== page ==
The Chrysler Building: the Most Beautiful Skyscraper
I love the Chrysler Building, one of the great masterpieces of the Art Deco style. It was designed by William Van Alen, and construction began in May, 1929. It was the tallest building in the world for about a year. It has been outclassed in height but not, I think, in beauty.
The Chrysler Building began as a collaboration between architect William Van Alen and builder William H. Reynolds. Van Alen's first design was radical and ambitious, with a decorative 'diamond' crown, three-story showroom windows, and a 12 story section of glass corners, lightening the look of the building. Reynolds thought all this expensive and impractical, so he backed out. The plan appealed, though, to car maker Walter P. Chrysler. Chrysler worked with Van Alen to refine the design and to make it taller -- Chrysler wanted his headquarters to be the tallest building in the world. As built the structure is 1,046 feet (319 m) tall.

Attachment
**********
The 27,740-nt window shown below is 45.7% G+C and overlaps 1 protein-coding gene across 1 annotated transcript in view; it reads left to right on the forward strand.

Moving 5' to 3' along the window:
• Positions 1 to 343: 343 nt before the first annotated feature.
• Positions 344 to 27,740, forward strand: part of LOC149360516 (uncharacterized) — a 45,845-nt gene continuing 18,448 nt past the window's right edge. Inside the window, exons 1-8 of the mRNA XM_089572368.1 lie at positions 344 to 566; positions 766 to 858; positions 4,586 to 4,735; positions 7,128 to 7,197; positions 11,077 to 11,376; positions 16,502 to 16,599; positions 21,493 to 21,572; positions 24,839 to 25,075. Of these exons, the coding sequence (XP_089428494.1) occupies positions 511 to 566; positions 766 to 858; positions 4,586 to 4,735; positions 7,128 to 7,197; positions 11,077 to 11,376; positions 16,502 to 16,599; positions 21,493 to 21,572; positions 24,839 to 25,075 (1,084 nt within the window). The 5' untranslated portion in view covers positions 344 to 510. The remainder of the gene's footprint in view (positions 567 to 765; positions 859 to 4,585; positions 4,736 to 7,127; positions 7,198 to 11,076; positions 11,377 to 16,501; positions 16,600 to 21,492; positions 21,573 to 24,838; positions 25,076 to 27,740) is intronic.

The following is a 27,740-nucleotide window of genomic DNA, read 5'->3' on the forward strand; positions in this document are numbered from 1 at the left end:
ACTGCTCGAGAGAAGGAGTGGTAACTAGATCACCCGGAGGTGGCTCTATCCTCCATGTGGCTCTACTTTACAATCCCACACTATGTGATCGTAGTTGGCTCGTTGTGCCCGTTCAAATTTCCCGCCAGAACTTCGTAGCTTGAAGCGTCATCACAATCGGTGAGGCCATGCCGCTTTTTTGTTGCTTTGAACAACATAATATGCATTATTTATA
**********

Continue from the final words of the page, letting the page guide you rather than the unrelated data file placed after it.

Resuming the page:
The lovely detailing on the crown is one of Van Alen's best touches, intended to evoke the metallic gleam of Chrysler's cars.
The famous gargoyles were copied from Chrysler hood ornaments.
The lobby is a wonderful symphony of red marble and art deco styling. Architects usually got help from other designers for these ornate spaces, but I can't find out who helped Van Alen with this.
One of the murals by Edward Trumbull, which show the building under construction.
The wonderful elevator doors. Every time I look at a casual act of beauty like this one this I want to ask, why aren't all elevator doors like this? Who decided that plain gray elevator doors were good enough?
Interior details. Even the lights in the elevators are small masterpieces.
Post box. I was asking my elder daughter why we don't build things like this any more, and she said, "Because we live in a brutalist dystopian future." How sad that we do. But at least we still have these wonderful buildings from when people cared enough to make beautiful things.